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John McLaughlin's American Farewell Tour with Jimmy Herring

Alan Bryson By

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"As I was saying before, with Mahavishnu, that really exploded. America embraced that band and that music, so because I really don't know if I will ever be able to make another tour, if that's the case, then this is a farewell tour. And this brings that music full circle. As you know from the live record, we've already brought a couple of tunes up to date. And Jimmy himself, who was a real fan of Mahavishnu Orchestra, he's got a couple of tunes in his set. And that third set with the mass bands, where we'll have three drummers, or two drummers and three keyboard players, two guitarists, and two bass players. Jason will be up there with his violin, but he sings good, and plays good keyboards—he's a monster musician. Jimmy's got a great band, and the 4th Dimension are on my case every night, which is of course exactly what I need. It's called, don't let the boss get lazy."

"We'll all be on stage and we'll all be playing the heavyweight tunes from that era. There are some tough tunes, and I know because I've been going through the scores, and that is some crazy music I wrote in those days. All I can say is thank God I worked with a guy at Warner Music, I think it was around 1974, and he said we've got to put all this music in written form. You know the book Mini-Scores with the Mahavishnu music, I mean, if I had to transcribe all that that. I remember some of it, but there are some lines and some notes, it's really difficult, and to transcribe that from a record you go back and forth and write it—oh man, this book saved me hundreds of hours of transcription."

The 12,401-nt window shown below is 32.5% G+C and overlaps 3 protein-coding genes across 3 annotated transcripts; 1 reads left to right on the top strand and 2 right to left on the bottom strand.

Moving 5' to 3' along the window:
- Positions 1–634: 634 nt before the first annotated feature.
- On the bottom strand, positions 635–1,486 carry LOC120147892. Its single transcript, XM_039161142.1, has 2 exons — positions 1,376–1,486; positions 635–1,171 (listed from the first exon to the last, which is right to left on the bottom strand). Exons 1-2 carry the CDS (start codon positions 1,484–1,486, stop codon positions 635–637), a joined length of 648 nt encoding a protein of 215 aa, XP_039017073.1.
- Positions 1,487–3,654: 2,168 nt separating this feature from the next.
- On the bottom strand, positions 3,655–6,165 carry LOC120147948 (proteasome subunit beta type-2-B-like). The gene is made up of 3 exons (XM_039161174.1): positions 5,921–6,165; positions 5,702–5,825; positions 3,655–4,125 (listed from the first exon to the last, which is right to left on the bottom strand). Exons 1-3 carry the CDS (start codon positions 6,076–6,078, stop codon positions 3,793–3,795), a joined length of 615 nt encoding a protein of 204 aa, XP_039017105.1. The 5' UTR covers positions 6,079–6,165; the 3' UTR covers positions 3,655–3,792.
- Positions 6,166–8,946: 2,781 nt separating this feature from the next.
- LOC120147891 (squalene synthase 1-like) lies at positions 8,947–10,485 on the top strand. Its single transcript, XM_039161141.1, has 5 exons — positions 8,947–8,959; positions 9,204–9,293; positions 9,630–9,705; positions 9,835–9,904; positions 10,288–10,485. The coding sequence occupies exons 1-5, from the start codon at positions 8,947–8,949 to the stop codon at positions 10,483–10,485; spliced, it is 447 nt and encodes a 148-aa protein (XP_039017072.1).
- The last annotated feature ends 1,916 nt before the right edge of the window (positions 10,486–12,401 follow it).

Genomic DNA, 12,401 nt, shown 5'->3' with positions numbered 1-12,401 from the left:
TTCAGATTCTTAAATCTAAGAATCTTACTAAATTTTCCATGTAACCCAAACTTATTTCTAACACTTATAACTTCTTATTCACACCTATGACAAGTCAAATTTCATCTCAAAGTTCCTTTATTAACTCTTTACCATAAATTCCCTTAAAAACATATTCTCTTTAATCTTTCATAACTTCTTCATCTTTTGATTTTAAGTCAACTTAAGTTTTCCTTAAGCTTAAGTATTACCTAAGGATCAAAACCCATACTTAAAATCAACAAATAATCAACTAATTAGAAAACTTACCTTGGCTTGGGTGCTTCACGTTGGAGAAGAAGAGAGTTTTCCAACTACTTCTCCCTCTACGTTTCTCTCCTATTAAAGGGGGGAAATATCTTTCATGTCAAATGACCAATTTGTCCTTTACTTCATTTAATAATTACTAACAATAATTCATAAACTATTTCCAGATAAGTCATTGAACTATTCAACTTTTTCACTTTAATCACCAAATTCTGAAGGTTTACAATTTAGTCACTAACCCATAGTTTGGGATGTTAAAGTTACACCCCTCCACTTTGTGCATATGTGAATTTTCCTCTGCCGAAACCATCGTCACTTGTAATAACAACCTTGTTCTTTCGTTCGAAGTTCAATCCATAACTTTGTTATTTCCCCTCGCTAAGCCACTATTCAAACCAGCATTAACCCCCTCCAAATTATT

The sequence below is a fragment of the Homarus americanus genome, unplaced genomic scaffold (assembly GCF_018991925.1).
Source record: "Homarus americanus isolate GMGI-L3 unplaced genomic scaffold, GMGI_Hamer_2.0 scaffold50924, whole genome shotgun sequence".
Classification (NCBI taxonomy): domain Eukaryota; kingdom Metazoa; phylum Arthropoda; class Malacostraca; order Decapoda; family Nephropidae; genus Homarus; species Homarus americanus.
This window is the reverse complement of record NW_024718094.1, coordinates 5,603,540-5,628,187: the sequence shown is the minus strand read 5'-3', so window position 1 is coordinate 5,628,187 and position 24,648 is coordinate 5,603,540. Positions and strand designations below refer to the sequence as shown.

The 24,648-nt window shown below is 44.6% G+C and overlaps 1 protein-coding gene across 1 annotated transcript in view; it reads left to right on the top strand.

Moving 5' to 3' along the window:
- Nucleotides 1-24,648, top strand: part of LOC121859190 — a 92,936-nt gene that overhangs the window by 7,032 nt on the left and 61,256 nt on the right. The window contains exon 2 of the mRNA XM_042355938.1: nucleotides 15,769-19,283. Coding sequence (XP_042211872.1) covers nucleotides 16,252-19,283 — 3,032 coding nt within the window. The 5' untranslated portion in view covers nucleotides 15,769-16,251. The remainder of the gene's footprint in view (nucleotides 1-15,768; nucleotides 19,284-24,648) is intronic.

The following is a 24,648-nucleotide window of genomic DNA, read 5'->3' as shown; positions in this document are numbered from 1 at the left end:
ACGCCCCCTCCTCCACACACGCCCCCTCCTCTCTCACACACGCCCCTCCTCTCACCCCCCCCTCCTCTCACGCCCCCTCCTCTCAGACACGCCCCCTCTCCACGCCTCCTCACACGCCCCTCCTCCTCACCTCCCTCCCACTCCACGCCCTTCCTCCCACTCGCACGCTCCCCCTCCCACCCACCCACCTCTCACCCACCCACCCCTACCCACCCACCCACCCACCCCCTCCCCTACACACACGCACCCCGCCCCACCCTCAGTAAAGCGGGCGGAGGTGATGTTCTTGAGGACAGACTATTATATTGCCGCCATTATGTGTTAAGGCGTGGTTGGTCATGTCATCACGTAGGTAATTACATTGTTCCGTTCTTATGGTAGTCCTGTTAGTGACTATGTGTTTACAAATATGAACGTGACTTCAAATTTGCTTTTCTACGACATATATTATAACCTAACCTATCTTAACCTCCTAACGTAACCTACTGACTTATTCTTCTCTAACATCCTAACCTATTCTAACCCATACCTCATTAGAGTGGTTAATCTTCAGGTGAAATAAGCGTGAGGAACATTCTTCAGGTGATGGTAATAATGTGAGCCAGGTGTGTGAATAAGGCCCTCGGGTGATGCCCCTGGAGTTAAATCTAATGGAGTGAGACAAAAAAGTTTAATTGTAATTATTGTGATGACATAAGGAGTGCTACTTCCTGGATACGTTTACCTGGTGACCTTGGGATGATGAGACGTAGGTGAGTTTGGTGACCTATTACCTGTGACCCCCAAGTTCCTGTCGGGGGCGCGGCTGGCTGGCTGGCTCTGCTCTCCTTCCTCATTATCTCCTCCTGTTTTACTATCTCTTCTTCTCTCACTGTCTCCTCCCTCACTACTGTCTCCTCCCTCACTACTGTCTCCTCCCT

I happened to speak with Souvik off-the-record over a year ago, just after the two guitarists had agreed on the tour. At that time John McLaughlin's expectation was that he and Jimmy Herring would co-headline, alternating nightly on who would open. As you can imagine from Jimmy's comments above, the idea of opening for his idol was impossible to accept. By using the excuse that the altering show would make life difficult for the crew, Souvik was able convince John to give up that idea. When I asked Souvik about the co-headling he responded: "I know from John's perspective this is about equals. His feelings for Jimmy Herring are so deep and so strong, and I know Jimmy is relieved the he goes on first and John goes on second." In the end the joint third set turned out to be ideal for all concerned.

Souvik shared this about the tour: "Jimmy's band is working to have a pool of 25 songs for the tour, also some new material, and they are keeping some surprises that they haven't been doing on the summer tour. John's set will be an hour with the 4th Dimension. The final set is going to be from all those great Mahavishnu albums, and they may venture out into the Miles Davis territory. All nine guys will be on stage and John wants it to sound like an orchestra." Jimmy is known for relentless dedication to practicing, and it appears he's stepped it up a notch for this upcoming tour. His wife shared a couple of photos of the solar eclipse with me and mentioned it was the only thing so far that had gotten Jimmy to take a break from practicing.

Souvik shared this about special guests: "Yes, people should expect surprises, and John wants to handle it himself... I have a very stong sense there's going to be a lot of surprises in a lot of places."

For jazz fans this tour will be special in another respect. Jimmy's friend Paul Hoffman of Pulse Lighting, who does Widespread Panic's lighting (and many others) will be on the tour. Souvik related: "Jimmy tells me this guy is the best of the best!"

I asked John if he would be willing to do one final concert with the tour in Europe and perhaps have it recorded by one of the European television stations to preserve a bit of musical history: "Oh I know, my agent is saying he knows a lot of Europeans who are calling him, but listen, if the Gods will it, then I'll be there. Everything right now depends on my hands, and if my hands are good, then I'll be there!"

So just like his song, there is still "Hope."

Let us indeed hope that John McLaughlin's arthritis is held in check and that he will continue to defy age. If you're in North America you don't want to miss this historic tour.

Photo credit: composite of two original photos by Pepe Gomes provided courtesy of Abstract Logix. Composite and effects by Alan Bryson
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